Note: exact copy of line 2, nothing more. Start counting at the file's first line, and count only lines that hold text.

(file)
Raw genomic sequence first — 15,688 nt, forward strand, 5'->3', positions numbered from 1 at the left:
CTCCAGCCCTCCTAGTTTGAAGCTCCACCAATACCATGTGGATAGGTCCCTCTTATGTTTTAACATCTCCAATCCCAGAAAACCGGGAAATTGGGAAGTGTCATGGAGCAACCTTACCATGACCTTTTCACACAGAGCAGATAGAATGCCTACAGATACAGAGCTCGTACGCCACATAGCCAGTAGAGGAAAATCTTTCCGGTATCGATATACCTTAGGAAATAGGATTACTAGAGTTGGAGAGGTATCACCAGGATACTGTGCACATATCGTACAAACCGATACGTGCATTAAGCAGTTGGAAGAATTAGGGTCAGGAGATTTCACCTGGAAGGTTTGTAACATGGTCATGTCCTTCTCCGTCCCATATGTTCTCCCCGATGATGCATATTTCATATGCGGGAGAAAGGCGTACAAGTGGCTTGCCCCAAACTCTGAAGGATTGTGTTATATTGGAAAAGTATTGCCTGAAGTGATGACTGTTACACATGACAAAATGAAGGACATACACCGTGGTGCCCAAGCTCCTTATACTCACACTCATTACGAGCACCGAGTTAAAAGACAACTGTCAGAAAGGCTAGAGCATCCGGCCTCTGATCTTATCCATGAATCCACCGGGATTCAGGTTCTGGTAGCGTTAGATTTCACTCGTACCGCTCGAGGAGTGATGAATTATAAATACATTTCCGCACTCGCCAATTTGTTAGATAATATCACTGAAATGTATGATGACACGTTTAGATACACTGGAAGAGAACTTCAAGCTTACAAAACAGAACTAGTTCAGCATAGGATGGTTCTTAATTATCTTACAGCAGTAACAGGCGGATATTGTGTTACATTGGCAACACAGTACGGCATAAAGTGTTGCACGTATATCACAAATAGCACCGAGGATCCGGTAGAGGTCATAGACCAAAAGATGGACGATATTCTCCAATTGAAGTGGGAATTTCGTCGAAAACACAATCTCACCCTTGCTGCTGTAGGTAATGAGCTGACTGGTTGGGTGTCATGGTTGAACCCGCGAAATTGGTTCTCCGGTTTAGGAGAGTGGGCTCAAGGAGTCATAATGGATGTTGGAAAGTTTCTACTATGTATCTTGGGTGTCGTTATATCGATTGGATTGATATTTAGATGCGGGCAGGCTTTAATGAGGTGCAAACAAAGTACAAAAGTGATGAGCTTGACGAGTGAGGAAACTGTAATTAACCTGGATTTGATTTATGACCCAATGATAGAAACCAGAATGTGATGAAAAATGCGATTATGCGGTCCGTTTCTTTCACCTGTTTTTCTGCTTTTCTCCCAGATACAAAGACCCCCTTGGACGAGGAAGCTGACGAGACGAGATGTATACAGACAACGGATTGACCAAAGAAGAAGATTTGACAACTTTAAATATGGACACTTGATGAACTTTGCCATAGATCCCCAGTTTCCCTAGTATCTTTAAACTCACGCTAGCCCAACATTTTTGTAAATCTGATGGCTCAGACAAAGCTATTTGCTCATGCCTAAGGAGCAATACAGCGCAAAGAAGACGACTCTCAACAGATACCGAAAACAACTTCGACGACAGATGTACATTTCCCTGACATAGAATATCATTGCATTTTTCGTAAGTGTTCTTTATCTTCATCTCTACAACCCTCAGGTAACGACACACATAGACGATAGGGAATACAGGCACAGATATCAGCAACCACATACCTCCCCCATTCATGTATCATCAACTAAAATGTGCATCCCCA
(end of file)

CTCCAGCCCTCCTAGTTTGAAGCTCCACCAATACCATGTGGATAGGTCCCTCTTATGTTTTAACATCTCCAATCCCAGAAAACCGGGAAATTGGGAAGTGTCATGGAGCAACCTTACCATGACCTTTTCACACAGAGCAGATAGAATGCCTACAGATACAGAGCTCGTACGCCACATAGCCAGTAGAGGAAAATCTTTCCGGTATCGATATACCTTAGGAAATAGGATTACTAGAGTTGGAGAGGTATCACCAGGATACTGTGCACATATCGTACAAACCGATACGTGCATTAAGCAGTTGGAAGAATTAGGGTCAGGAGATTTCACCTGGAAGGTTTGTAACATGGTCATGTCCTTCTCCGTCCCATATGTTCTCCCCGATGATGCATATTTCATATGCGGGAGAAAGGCGTACAAGTGGCTTGCCCCAAACTCTGAAGGATTGTGTTATATTGGAAAAGTATTGCCTGAAGTGATGACTGTTACACATGACAAAATGAAGGACATACACCGTGGTGCCCAAGCTCCTTATACTCACACTCATTACGAGCACCGAGTTAAAAGACAACTGTCAGAAAGGCTAGAGCATCCGGCCTCTGATCTTATCCATGAATCCACCGGGATTCAGGTTCTGGTAGCGTTAGATTTCACTCGTACCGCTCGAGGAGTGATGAATTATAAATACATTTCCGCACTCGCCAATTTGTTAGATAATATCACTGAAATGTATGATGACACGTTTAGATACACTGGAAGAGAACTTCAAGCTTACAAAACAGAACTAGTTCAGCATAGGATGGTTCTTAATTATCTTACAGCAGTAACAGGCGGATATTGTGTTACATTGGCAACACAGTACGGCATAAAGTGTTGCACGTATATCACAAATAGCACCGAGGATCCGGTAGAGGTCATAGACCAAAAGATGGACGATATTCTCCAATTGAAGTGGGAATTTCGTCGAAAACACAATCTCACCCTTGCTGCTGTAGGTAATGAGCTGACTGGTTGGGTGTCATGGTTGAACCCGCGAAATTGGTTCTCCGGTTTAGGAGAGTGGGCTCAAGGAGTCATAATGGATGTTGGAAAGTTTCTACTATGTATCTTGGGTGTCGTTATATCGATTGGATTGATATTTAGATGCGGGCAGGCTTTAATGAGGTGCAAACAAAGTACAAAAGTGATGAGCTTGACGAGTGAGGAAACTGTAATTAACCTGGATTTGATTTATGACCCAATGATAGAAACCAGAATGTGATGAAAAATGCGATTATGCGGTCCGTTTCTTTCACCTGTTTTTCTGCTTTTCTCCCAGATACAAAGACCCCCTTGGACGAGGAAGCTGACGAGACGAGATGTATACAGACAACGGATTGACCAAAGAAGAAGATTTGACAACTTTAAATATGGACACTTGATGAACTTTGCCATAGATCCCCAGTTTCCCTAGTATCTTTAAACTCACGCTAGCCCAACATTTTTGTAAATCTGATGGCTCAGACAAAGCTATTTGCTCATGCCTAAGGAGCAATACAGCGCAAAGAAGACGACTCTCAACAGATACCGAAAACAACTTCGACGACAGATGTACATTTCCCTGACATAGAATATCATTGCATTTTTCGTAAGTGTTCTTTATCTTCATCTCTACAACCCTCAGGTAACGACACACATAGACGATAGGGAATACAGGCACAGATATCAGCAACCACATACCTCCCCCATTCATGTATCATCAACTAAAATGTGCATCCCCA